Scott Strickland of Bonita Springs, FL asks:
I am interested in why Nordhavns have a wing engine. In looking at other manufacturers, they either do not offer one, or do not recommend one.
Jim Leishman responds:
Most Nordhavns have been equipped with a wing engine. This is a system which we developed and installed in our first NORDHAVN 46 about 13 years ago.
While many comercial vessels operate world wide with only one engine, most have competent engineers aboard and are well suited to deal with problems with their propulsion system. Aboard many yachts, the crews are less mechanically inclined and might have trouble with a significant repair at sea.
The wing engine operates independant of the main engine. It has a separate propeller shaft and propeller, electrical system and battery, a seperate fuel tank into which only fuel that has passed through a water separator and 2 micron filters can enter (it has no deck fill). Virtually any problem that might render the main engine, transmission, shaft or propeller inoperable, will have no effect on the wing engine.
The wing engine has the ability to bring a disabled vessel to a destination where machinery can be replaced or repaired - or help can be rendered. The wing does have limitations. It will have a hard time maintaining headway in any winds above 20 knots however I've never seen an auxillary propulsion system that will perform as well. In calm water the wing will push the vessel along at about 5 knots and the alternator can maintain the ship's batteries and allow continued used of all electronics.
For instance, if on our last leg (Cape Verde to Barbados - 2,100 miles) we ran over heavy debris or entangled our propeller in a discarded ship's hauser that damaged and rendered our running gear inoperative, the NORDHAVN could have continued on with the wing engine at speeds of around 4 knots instead of 6.5 knots. Without the wing engine - a thousand miles from land - a salvage tug would have to be called thus generating a salvage claim which could cost tens of thousands of dollars.
Or, say a fuel filter suddenly clogged and shut down the main down at a dangerous entrance to a harbor or anchorage, with the twist of a key the wing could be started and propulsion could be maintained without hesitation. The alternative task of clearing the filters, repriming the engine and starting - all short handed - could allow the boat to wreck and be destroyed and effectively put the lives of the crew at risk.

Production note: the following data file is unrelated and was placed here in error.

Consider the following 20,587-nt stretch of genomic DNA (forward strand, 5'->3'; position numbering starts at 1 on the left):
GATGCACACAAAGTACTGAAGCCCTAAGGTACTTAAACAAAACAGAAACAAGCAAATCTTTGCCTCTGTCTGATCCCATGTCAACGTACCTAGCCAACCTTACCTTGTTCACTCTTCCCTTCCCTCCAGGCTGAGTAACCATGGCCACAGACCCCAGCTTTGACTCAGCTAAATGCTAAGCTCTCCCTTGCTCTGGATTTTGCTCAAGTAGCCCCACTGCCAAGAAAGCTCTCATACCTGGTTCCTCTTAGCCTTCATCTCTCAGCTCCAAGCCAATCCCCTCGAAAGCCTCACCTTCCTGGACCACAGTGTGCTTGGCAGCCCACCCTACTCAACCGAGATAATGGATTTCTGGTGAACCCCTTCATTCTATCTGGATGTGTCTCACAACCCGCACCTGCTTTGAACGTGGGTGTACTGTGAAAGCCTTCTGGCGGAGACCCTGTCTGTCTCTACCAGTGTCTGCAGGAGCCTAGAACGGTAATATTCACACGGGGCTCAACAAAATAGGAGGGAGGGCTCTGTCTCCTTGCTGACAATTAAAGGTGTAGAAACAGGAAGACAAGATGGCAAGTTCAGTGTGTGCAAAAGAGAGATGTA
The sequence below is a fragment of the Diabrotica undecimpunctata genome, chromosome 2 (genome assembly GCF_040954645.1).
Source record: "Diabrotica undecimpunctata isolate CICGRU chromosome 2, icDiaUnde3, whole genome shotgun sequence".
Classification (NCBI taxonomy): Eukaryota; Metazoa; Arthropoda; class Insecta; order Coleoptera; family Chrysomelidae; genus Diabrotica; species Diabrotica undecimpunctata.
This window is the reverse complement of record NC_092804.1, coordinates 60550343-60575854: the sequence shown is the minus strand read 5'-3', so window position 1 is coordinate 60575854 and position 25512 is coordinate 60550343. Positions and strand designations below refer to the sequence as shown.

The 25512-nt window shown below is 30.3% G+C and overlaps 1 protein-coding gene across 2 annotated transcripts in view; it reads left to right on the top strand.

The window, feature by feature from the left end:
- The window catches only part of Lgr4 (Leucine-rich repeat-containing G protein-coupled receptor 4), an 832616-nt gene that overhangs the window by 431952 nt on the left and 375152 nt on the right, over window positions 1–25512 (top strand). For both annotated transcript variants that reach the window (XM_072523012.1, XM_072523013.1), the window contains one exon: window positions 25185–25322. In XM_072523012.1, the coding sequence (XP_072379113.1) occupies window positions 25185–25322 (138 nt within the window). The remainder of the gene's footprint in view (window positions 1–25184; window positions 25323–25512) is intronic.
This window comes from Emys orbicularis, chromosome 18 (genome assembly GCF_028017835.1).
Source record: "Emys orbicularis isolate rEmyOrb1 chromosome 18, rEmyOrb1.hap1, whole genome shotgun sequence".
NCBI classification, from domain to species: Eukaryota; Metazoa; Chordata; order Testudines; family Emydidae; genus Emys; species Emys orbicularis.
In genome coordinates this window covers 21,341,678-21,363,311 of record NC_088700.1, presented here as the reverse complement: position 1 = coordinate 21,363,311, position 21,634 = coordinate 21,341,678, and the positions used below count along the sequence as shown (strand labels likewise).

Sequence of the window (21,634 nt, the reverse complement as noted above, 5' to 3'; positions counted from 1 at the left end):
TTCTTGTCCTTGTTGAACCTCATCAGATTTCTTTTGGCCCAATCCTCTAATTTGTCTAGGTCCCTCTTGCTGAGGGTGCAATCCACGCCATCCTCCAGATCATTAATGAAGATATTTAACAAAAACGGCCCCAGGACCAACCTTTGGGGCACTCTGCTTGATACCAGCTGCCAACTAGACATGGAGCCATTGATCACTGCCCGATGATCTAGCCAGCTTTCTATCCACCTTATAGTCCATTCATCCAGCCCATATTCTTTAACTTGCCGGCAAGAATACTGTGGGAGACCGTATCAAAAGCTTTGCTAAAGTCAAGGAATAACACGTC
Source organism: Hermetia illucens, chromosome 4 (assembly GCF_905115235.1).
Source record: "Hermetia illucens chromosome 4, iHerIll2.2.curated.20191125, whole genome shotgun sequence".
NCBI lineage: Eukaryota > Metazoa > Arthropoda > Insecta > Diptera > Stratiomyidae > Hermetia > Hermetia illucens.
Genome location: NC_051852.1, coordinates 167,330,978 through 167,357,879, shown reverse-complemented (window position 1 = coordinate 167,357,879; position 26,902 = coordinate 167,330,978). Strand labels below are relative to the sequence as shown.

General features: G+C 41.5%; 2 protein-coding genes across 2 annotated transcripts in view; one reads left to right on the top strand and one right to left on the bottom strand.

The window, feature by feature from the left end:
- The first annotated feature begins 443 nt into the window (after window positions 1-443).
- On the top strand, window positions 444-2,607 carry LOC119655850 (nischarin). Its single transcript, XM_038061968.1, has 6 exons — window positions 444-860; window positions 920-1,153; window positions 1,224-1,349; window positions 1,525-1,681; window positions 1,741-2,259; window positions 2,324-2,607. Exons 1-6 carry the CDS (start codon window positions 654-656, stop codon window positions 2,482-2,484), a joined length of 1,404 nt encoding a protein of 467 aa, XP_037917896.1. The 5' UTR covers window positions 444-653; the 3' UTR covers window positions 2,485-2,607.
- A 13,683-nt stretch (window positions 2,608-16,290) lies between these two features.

Alternate get home systems usually depend upon a belt or chain drive from a generator driven hydraulic system. The problem here is that it takes a huge generator to pull enough power from in order to effectively spin the main propeller. Also the tasks of installing the chain or engaging the belt all take time. In a hot engine room when you don't have time, this can be a big problem. Providing an alternate method of spinning the main propeller addresses only the issue of an engine problem. If the problem is the transmission, the shaft/coupling or a damaged or fowled propeller, this system will prove worthless. I personally think you have the greatest risk with the running gear - everything aft of the engine. This is probably where a failure will be.
The wing engine can also be used to maintain directional control and headway during fluid checks of the main engine when shutting down is necessary.
The wing engine adds less than 3% to the cost of an average equiped NORDHAVN 40 and most people consider it a good value, good insurance and good peace of mind.
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